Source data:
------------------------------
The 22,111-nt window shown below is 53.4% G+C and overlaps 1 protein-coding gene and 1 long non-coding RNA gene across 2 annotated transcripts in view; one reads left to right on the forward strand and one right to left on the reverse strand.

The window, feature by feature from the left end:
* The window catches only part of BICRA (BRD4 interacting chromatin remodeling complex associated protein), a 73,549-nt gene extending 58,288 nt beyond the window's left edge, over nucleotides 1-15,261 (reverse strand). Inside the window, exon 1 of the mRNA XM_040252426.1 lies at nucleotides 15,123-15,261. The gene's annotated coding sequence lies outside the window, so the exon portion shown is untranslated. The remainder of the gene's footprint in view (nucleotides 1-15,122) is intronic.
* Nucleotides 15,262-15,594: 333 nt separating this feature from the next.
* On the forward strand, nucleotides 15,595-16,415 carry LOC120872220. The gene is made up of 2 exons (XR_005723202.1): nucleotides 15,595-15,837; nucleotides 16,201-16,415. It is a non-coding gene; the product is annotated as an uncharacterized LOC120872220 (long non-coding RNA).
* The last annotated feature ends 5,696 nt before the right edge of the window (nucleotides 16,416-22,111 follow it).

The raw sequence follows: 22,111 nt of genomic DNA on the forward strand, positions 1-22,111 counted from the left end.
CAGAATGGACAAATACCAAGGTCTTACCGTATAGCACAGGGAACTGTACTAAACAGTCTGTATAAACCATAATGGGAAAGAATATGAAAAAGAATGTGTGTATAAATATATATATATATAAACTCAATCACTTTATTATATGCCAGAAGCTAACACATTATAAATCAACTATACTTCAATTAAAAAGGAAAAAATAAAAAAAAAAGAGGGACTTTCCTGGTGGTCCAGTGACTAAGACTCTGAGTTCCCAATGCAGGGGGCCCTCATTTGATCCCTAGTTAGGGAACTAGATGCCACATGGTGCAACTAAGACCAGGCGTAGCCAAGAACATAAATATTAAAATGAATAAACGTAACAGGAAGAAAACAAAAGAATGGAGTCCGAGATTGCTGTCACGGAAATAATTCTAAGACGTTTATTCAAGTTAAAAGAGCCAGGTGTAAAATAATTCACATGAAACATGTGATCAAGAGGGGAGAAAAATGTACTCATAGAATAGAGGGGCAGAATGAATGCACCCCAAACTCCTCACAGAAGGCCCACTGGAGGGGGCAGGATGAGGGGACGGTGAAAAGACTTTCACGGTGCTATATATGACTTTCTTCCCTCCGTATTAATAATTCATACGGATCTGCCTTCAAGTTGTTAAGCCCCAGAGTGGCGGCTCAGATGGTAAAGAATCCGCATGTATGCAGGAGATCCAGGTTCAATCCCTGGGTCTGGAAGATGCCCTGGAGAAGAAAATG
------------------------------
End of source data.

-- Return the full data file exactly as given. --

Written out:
The 22,111-nt window shown below is 53.4% G+C and overlaps 1 protein-coding gene and 1 long non-coding RNA gene across 2 annotated transcripts in view; one reads left to right on the forward strand and one right to left on the reverse strand.

The window, feature by feature from the left end:
* The window catches only part of BICRA (BRD4 interacting chromatin remodeling complex associated protein), a 73,549-nt gene extending 58,288 nt beyond the window's left edge, over nucleotides 1-15,261 (reverse strand). Inside the window, exon 1 of the mRNA XM_040252426.1 lies at nucleotides 15,123-15,261. The gene's annotated coding sequence lies outside the window, so the exon portion shown is untranslated. The remainder of the gene's footprint in view (nucleotides 1-15,122) is intronic.
* Nucleotides 15,262-15,594: 333 nt separating this feature from the next.
* On the forward strand, nucleotides 15,595-16,415 carry LOC120872220. The gene is made up of 2 exons (XR_005723202.1): nucleotides 15,595-15,837; nucleotides 16,201-16,415. It is a non-coding gene; the product is annotated as an uncharacterized LOC120872220 (long non-coding RNA).
* The last annotated feature ends 5,696 nt before the right edge of the window (nucleotides 16,416-22,111 follow it).

The raw sequence follows: 22,111 nt of genomic DNA on the forward strand, positions 1-22,111 counted from the left end.
CAGAATGGACAAATACCAAGGTCTTACCGTATAGCACAGGGAACTGTACTAAACAGTCTGTATAAACCATAATGGGAAAGAATATGAAAAAGAATGTGTGTATAAATATATATATATATAAACTCAATCACTTTATTATATGCCAGAAGCTAACACATTATAAATCAACTATACTTCAATTAAAAAGGAAAAAATAAAAAAAAAAGAGGGACTTTCCTGGTGGTCCAGTGACTAAGACTCTGAGTTCCCAATGCAGGGGGCCCTCATTTGATCCCTAGTTAGGGAACTAGATGCCACATGGTGCAACTAAGACCAGGCGTAGCCAAGAACATAAATATTAAAATGAATAAACGTAACAGGAAGAAAACAAAAGAATGGAGTCCGAGATTGCTGTCACGGAAATAATTCTAAGACGTTTATTCAAGTTAAAAGAGCCAGGTGTAAAATAATTCACATGAAACATGTGATCAAGAGGGGAGAAAAATGTACTCATAGAATAGAGGGGCAGAATGAATGCACCCCAAACTCCTCACAGAAGGCCCACTGGAGGGGGCAGGATGAGGGGACGGTGAAAAGACTTTCACGGTGCTATATATGACTTTCTTCCCTCCGTATTAATAATTCATACGGATCTGCCTTCAAGTTGTTAAGCCCCAGAGTGGCGGCTCAGATGGTAAAGAATCCGCATGTATGCAGGAGATCCAGGTTCAATCCCTGGGTCTGGAAGATGCCCTGGAGAAGAAAATG